Decreasing Medical Complications for Total Knee Arthroplasty: Effect of Critical Pathways on Outcomes
Husni, M. Elaine
Fossel, Anne H.
Solomon, Daniel H.
Mahomed, Nizam N.
Katz, Jeffrey N.
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CitationHusni, M Elaine, Elena Losina, Anne H Fossel, Daniel H Solomon, Nizar N Mahomed, Jeffrey N Katz. "Decreasing medical complications for total knee arthroplasty: Effect of Critical Pathways on Outcomes" BMC Musculoskeletal Disorders 11:160. (2010)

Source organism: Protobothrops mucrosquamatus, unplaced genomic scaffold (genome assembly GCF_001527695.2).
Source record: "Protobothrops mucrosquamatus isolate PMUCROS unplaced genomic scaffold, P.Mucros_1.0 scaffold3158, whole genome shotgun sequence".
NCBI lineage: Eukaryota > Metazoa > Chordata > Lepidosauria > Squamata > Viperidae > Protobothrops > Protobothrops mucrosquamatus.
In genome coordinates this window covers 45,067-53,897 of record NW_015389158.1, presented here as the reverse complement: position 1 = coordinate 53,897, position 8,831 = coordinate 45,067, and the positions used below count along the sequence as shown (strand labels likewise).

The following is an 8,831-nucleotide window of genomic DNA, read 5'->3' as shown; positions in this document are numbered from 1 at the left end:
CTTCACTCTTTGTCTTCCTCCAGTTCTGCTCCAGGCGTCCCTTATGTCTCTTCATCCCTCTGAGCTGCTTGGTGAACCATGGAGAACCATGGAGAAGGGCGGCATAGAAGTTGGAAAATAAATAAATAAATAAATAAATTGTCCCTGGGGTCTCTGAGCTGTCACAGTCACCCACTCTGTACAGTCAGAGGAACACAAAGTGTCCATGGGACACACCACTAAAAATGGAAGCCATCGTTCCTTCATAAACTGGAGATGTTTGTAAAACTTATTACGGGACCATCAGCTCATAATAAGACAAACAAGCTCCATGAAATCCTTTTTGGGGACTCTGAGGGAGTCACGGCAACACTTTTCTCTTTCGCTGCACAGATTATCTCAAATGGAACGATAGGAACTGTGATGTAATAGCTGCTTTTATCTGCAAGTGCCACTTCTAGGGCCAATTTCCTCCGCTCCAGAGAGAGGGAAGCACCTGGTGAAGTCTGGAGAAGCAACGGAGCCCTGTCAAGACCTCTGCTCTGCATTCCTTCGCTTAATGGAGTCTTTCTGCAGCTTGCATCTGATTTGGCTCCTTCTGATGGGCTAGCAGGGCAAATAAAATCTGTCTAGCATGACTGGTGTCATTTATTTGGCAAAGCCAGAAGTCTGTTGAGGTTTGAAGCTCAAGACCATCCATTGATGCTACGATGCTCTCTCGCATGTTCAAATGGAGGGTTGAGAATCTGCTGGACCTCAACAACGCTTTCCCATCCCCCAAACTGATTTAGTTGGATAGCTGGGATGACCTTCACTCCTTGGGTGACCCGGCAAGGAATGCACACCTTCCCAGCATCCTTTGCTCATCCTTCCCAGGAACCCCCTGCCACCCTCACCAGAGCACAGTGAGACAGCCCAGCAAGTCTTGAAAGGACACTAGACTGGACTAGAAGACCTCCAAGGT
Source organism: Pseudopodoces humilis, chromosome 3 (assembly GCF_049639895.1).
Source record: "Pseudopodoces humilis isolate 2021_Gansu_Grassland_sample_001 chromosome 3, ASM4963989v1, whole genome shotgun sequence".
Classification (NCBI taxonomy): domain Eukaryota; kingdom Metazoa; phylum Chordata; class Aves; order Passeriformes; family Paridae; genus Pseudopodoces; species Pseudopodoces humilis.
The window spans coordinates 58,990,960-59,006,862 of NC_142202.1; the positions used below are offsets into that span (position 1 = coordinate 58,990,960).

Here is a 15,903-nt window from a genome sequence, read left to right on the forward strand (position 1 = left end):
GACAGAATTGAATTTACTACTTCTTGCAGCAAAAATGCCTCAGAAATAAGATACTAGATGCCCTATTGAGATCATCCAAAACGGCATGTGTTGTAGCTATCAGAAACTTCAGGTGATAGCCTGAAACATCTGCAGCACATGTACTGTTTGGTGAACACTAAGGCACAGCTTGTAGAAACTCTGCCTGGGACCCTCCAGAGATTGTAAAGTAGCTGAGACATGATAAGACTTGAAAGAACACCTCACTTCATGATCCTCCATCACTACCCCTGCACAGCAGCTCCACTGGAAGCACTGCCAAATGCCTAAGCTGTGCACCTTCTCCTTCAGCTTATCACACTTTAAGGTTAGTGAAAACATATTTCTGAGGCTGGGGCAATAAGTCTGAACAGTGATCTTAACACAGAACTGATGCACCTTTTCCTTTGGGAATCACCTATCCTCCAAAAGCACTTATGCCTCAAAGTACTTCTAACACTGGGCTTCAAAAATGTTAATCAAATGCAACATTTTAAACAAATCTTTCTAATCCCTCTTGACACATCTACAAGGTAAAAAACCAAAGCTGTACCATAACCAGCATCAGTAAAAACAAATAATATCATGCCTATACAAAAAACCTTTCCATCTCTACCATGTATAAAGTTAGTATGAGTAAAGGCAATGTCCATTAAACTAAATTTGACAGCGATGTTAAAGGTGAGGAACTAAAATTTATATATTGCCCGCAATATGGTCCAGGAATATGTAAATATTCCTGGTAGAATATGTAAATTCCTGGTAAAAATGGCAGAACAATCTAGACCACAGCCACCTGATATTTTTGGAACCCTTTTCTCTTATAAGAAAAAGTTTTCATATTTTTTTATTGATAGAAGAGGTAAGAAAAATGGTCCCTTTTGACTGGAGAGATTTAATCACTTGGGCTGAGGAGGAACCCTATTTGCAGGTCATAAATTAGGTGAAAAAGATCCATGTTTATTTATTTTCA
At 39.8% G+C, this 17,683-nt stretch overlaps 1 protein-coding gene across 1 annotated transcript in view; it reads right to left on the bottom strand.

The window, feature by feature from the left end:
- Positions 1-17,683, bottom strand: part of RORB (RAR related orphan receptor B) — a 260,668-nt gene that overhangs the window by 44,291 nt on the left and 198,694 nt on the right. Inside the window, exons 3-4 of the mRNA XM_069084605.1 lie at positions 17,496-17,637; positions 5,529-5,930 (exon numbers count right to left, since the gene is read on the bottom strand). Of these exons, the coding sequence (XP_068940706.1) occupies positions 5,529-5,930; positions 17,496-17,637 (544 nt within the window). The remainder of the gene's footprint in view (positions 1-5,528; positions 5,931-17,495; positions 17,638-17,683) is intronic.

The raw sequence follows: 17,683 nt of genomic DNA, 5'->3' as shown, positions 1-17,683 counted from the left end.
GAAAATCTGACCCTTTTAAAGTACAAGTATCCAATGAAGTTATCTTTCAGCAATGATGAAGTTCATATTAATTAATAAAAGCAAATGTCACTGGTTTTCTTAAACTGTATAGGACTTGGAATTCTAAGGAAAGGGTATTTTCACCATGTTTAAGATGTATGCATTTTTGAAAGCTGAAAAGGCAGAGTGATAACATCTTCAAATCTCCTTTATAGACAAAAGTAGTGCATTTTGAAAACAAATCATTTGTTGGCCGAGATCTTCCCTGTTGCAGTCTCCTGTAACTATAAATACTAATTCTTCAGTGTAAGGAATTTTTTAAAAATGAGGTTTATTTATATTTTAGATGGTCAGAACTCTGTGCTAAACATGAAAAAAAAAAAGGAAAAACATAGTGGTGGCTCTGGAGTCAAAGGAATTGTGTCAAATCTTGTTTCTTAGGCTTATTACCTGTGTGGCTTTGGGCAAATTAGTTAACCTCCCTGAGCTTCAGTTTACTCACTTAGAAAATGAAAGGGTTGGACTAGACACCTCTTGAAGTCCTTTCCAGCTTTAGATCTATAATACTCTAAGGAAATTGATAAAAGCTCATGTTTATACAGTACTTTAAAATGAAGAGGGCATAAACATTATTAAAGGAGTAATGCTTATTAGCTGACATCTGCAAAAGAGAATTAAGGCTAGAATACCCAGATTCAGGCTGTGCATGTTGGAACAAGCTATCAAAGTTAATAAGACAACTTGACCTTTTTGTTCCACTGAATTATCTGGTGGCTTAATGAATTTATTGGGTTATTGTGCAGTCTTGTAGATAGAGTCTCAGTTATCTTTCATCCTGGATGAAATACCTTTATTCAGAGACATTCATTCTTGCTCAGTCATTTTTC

BACKGROUND: Studies on critical pathway use have demonstrated decreased length of stay and cost without compromise in quality of care. However, pathway effectiveness is difficult to determine given methodological flaws, such as small or single center cohorts. We studied the effect of critical pathways on total knee replacement outcomes in a large population-based study. METHODS: We identified hospitals in four US states that performed total knee replacements. We sent a questionnaire to surgical administrators in these hospitals including items about critical pathway use and hospital characteristics potentially related to outcomes. Patient data were obtained from Medicare claims, including demographics, comorbidities, 90-day postoperative complications and length of hospital stay. The principal outcome measure was the risk of having one or more postoperative complications. RESULTS: Two hundred ninety five hospitals (73%) responded to the questionnaire, with 201 reporting the use of critical pathways. 9,157 Medicare beneficiaries underwent TKR in these hospitals with a mean age of 74 years (± 5.8). After adjusting for both patient and hospital related variables, patients in hospitals with pathways were 32% less likely to have a postoperative complication compared to patients in hospitals without pathways (OR 0.68, 95% CI 0.50-0.92). Patients managed on a critical pathway had an average length of stay 0.5 days (95% CI 0.3-0.6) shorter than patients not managed on a pathway. CONCLUSION: Medicare patients undergoing total knee replacement surgery in hospitals that used critical pathways had fewer postoperative complications than patients in hospitals without pathways, even after adjusting for patient and hospital related factors. This study has helped to establish that critical pathway use is associated with lower rates of postoperative mortality and complications following total knee replacement after adjusting for measured variables.